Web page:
101 Bands Playing 30 Second Songs
In June of 1999, Fat Wreck Chords released the optimistically ambitious Short Music for Short People, a novelty album featuring 101 bands spanning the punk rock spectrum in 30 second bursts. With grandfathers like Black Flag, Descendents, Circle Jerks, Misfits and Youth Brigade, to Fat mainstays Lagwagon, NOFX, Wizo and Strung Out, to fellow Epitaph Records mates Bad Religion, Pennywise, The Offspring and The Bouncing Souls, Short Music for Short People, as enjoyable as it is (and it really is), becomes exceptionally laborious when attempting to search for 1/101 of this record’s contents for just a 30 second reward. Lucky for me, I had a brief moment of clarity as a 19-year-old twit and picked up the compact disc version as well. That’s all gone as we wake up each day amongst the digital rays from our digital sun and pull up our digital socks and drive our digital stick-shift vehicles to our digital jobs to earn our digital wages and continue to get looked over for those digital promotions, but that’s neither here nor there.
As hilarious as it is catchy, and as arduous as it is enduring, Short Music for Short People is an aggressive achievement worthy of any open-minded listener. Also, you can learn how to make a bomb out of household objects on track 45, courtesy of The Offspring. Don’t try this at home, kids.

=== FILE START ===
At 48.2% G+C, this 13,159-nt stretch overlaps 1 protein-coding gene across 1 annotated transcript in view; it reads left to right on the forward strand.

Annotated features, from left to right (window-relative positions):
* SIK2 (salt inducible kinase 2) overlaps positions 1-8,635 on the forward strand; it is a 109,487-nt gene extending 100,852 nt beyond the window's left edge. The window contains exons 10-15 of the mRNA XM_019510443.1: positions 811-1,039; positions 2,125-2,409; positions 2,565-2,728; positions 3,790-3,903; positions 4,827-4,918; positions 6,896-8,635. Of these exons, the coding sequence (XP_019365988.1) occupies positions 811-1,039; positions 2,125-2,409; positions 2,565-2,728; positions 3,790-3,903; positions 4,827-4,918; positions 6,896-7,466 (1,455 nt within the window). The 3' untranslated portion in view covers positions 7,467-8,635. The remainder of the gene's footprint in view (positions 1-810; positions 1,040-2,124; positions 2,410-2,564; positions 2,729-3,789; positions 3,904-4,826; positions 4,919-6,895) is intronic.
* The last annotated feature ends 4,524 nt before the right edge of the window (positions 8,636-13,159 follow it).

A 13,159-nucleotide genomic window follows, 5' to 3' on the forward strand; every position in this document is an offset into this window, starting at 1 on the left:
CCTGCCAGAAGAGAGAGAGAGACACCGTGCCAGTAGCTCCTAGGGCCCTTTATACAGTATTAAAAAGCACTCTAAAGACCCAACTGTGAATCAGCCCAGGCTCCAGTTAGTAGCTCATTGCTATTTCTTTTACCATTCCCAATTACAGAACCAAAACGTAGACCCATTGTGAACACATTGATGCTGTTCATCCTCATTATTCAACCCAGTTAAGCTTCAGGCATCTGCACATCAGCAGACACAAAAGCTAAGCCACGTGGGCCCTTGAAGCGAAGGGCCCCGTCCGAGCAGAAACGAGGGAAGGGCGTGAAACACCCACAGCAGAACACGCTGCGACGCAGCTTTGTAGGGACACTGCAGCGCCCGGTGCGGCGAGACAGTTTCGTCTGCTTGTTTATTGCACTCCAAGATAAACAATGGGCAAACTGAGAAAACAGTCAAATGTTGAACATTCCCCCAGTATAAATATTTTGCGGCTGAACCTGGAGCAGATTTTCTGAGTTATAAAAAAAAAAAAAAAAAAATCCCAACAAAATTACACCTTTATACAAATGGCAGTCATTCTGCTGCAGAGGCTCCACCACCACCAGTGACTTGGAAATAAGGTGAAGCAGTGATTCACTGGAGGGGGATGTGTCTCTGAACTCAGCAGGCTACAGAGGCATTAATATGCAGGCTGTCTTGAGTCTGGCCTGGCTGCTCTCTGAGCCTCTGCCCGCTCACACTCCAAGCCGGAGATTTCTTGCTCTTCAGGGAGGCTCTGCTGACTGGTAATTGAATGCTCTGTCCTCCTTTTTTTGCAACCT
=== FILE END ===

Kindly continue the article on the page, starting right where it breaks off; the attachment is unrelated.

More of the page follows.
1999: State Songs
There is nothing more patriotic than a green record in the shape of the continental United States. John Linnell, of They Might Be Giants fame, showcases his solo abilities on this two-track appetizer from his full-length album by the same name. Actually, side two’s Louisiana is an unreleased track from the album and is only offered on this “Go America!” record, so if you needed any incentive to seek out this record, there you go.
Told from the perspective of a hospital bed-ridden patient, Montana is a catchy little song about said patient’s electric realization that the shape of Montana resembles that of a leg. I love the esteemed talents of the two Johns and their innate ability to write catchy, whimsical songs about seemingly banal subjects. I mean, we all have these little thoughts throughout our day, like, how I wonder if the birds in the tree outside my porch are secretly planning an all-encompassing war against the squirrel that knocked over their bird bell, but I don’t ever think to write a song about it! Kudos to John Linnell for taking the mundane and making it extraordinary.
Leave it to my clever girlfriend to figure out that Louisiana is a song about the annoying humidity engulfing the stale air within the imaginary walls that make up the state of Louisiana. Referring to (the life-sucking demon that is) humidity as a blanket, John Linnell pleads for a break in the weather and asks that Louisiana, the state, to remove its hands from around his neck so he can breathe more clearly. A song about humidity… again, who looks to uncomfortable weather as a subject for a song?
If I’ve learned something from this green-tinted record in the shape of the contiguous United States, it’s that ANYTHING can be the subject of a song and also, I have no Earthly desire to step foot into the hellish wave of demon-heat known as Louisiana.